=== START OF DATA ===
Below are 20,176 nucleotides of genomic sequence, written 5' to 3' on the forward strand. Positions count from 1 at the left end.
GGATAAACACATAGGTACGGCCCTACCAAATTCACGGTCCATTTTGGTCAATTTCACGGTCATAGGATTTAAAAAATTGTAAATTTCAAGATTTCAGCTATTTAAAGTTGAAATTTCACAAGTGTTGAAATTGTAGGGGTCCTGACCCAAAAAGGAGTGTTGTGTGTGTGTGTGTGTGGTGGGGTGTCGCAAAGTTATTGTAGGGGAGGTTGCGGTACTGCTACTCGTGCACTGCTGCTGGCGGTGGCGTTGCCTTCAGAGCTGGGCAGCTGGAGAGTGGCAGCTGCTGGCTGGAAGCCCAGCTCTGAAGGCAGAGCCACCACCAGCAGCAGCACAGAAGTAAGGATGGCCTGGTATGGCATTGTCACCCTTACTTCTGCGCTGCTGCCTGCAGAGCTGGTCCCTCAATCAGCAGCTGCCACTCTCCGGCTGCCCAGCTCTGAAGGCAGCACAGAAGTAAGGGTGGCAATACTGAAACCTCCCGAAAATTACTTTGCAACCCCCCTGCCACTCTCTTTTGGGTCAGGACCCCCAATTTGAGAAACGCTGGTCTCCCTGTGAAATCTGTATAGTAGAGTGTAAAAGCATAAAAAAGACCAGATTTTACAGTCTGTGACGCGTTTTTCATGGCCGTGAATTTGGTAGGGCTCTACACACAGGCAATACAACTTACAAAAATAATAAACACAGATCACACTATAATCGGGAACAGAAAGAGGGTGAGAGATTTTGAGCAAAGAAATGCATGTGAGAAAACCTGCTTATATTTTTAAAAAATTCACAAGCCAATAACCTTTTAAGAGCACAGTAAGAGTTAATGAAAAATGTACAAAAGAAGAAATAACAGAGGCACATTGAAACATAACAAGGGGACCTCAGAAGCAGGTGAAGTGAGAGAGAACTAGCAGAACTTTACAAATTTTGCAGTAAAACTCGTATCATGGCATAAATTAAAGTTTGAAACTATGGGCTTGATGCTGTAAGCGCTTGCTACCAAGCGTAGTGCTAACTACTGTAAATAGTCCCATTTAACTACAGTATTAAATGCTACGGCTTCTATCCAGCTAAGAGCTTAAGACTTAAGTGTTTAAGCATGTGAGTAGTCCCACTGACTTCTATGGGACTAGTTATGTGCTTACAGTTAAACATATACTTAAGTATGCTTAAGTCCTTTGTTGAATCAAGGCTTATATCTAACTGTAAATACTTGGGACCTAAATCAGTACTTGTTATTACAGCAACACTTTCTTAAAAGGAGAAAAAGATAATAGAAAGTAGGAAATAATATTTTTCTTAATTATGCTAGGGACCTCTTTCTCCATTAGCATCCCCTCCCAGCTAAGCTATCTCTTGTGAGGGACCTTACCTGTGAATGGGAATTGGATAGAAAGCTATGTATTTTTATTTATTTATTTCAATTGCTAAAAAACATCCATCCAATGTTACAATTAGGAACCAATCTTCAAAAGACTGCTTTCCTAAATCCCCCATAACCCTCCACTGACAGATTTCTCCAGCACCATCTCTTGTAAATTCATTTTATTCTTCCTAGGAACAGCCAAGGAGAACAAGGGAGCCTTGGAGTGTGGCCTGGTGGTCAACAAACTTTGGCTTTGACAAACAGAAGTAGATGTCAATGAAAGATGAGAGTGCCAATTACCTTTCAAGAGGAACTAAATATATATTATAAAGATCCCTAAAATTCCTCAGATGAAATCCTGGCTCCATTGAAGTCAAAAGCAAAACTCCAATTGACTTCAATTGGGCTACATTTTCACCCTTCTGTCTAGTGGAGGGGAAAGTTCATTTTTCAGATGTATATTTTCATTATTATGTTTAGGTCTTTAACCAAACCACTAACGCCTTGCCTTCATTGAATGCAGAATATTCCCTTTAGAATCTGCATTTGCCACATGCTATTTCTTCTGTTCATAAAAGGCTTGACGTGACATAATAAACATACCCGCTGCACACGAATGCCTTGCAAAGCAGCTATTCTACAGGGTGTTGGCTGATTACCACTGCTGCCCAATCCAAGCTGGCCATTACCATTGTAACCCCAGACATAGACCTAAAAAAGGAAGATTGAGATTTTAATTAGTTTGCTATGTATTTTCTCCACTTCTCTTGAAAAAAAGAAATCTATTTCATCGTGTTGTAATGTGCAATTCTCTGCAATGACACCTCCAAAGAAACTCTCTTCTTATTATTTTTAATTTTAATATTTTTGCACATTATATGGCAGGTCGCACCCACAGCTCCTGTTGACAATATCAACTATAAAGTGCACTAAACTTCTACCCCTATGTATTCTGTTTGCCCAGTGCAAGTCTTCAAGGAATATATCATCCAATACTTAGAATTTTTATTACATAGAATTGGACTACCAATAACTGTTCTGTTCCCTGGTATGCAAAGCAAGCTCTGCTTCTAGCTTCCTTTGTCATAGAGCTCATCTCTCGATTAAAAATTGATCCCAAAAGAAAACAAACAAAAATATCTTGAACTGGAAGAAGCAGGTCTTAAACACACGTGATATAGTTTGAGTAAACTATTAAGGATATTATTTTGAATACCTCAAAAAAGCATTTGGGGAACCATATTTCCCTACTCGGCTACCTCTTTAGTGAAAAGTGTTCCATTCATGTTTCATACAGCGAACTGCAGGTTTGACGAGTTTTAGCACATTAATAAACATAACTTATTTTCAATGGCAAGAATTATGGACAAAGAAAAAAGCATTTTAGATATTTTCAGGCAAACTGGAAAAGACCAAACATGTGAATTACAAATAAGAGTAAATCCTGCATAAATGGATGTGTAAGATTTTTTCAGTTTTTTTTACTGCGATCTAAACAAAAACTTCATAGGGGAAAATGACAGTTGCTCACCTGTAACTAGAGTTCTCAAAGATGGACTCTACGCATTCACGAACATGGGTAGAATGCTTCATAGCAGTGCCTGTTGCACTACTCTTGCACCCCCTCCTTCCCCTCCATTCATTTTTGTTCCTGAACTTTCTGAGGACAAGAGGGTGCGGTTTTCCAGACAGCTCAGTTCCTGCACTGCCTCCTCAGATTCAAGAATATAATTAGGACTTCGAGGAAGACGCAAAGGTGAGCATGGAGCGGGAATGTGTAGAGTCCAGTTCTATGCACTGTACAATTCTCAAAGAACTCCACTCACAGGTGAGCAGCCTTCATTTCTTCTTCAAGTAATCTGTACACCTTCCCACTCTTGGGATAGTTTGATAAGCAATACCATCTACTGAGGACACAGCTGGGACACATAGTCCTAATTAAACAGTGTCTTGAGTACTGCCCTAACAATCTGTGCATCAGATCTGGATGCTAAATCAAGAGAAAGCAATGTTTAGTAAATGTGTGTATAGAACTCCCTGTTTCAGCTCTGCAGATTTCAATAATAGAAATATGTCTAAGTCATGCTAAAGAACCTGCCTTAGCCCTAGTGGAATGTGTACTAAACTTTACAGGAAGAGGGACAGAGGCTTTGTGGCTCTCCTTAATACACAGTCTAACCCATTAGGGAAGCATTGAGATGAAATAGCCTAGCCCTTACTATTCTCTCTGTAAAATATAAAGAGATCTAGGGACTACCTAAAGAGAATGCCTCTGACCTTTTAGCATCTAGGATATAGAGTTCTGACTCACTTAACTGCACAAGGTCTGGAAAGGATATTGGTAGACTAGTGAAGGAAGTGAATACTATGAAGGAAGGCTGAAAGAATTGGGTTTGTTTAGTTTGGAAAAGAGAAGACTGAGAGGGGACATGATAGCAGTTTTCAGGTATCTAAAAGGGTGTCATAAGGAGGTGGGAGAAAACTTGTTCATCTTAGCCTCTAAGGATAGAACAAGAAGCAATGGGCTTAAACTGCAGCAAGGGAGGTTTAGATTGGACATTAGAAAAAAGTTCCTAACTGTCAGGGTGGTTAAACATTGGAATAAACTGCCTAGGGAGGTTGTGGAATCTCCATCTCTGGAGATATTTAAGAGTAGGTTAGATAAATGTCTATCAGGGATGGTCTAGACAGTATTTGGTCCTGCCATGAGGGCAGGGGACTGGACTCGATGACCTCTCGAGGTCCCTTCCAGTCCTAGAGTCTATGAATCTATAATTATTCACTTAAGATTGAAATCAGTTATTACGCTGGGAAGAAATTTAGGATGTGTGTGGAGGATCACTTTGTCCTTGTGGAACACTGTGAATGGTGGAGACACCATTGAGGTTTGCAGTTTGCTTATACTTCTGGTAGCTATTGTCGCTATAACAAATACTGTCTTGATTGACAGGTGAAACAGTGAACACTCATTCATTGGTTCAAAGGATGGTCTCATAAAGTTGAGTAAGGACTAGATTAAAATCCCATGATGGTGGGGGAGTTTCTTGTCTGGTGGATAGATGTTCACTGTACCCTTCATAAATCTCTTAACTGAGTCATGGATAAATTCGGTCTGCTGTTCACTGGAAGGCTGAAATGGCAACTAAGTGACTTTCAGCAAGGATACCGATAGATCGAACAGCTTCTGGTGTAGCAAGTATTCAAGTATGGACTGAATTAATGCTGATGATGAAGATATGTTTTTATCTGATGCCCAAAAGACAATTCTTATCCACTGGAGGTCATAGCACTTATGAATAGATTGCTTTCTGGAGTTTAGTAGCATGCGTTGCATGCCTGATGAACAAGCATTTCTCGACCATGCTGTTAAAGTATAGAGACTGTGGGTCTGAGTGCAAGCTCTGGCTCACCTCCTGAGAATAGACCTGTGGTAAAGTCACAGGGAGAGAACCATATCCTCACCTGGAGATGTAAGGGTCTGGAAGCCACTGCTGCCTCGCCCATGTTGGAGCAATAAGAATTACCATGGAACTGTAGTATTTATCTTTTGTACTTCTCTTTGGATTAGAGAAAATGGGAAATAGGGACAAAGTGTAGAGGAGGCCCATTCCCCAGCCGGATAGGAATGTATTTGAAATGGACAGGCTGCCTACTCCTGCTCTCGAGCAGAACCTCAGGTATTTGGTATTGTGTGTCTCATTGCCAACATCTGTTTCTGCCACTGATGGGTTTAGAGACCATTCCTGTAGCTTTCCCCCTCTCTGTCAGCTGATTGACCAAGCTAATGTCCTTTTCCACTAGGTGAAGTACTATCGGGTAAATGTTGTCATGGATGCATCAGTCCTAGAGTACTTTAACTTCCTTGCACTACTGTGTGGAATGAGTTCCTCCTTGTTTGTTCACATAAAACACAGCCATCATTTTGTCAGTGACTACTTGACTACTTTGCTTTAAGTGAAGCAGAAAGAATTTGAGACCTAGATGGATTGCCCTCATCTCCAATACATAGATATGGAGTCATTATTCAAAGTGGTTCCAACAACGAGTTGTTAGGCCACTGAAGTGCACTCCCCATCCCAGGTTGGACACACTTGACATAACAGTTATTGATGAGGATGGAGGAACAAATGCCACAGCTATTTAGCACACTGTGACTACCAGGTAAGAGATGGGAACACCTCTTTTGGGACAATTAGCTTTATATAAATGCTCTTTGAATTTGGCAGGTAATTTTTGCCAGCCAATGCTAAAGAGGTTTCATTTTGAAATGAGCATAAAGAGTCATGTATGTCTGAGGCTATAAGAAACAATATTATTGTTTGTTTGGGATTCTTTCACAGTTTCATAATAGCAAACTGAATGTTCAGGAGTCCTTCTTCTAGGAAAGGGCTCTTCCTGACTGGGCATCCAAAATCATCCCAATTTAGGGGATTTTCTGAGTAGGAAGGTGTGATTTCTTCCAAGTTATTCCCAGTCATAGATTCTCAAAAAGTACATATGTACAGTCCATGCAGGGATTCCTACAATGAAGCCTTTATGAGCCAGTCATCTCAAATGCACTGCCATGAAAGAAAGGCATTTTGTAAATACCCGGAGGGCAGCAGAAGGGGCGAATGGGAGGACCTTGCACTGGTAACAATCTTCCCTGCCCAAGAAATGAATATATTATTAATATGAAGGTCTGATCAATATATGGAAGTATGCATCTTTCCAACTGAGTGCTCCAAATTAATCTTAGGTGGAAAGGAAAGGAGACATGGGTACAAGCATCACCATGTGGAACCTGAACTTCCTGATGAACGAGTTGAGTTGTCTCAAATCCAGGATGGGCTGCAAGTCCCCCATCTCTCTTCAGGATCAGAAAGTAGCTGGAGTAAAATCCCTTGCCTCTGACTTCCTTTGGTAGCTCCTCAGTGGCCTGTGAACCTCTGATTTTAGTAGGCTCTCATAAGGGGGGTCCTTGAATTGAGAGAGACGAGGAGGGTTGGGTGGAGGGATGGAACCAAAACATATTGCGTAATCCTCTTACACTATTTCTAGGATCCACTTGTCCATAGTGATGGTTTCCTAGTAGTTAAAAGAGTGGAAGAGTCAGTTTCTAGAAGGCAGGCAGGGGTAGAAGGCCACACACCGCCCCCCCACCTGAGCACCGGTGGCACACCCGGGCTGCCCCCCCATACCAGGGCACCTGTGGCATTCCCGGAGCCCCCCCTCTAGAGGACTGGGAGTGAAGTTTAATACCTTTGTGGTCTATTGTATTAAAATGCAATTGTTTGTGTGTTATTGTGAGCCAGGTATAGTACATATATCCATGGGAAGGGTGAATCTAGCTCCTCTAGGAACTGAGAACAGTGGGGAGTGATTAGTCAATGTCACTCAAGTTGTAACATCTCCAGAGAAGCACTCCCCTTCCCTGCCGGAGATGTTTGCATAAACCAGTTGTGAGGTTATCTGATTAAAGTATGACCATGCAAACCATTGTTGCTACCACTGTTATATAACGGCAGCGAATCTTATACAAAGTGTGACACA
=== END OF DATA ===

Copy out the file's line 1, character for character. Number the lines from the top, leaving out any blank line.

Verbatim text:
Below are 20,176 nucleotides of genomic sequence, written 5' to 3' on the forward strand. Positions count from 1 at the left end.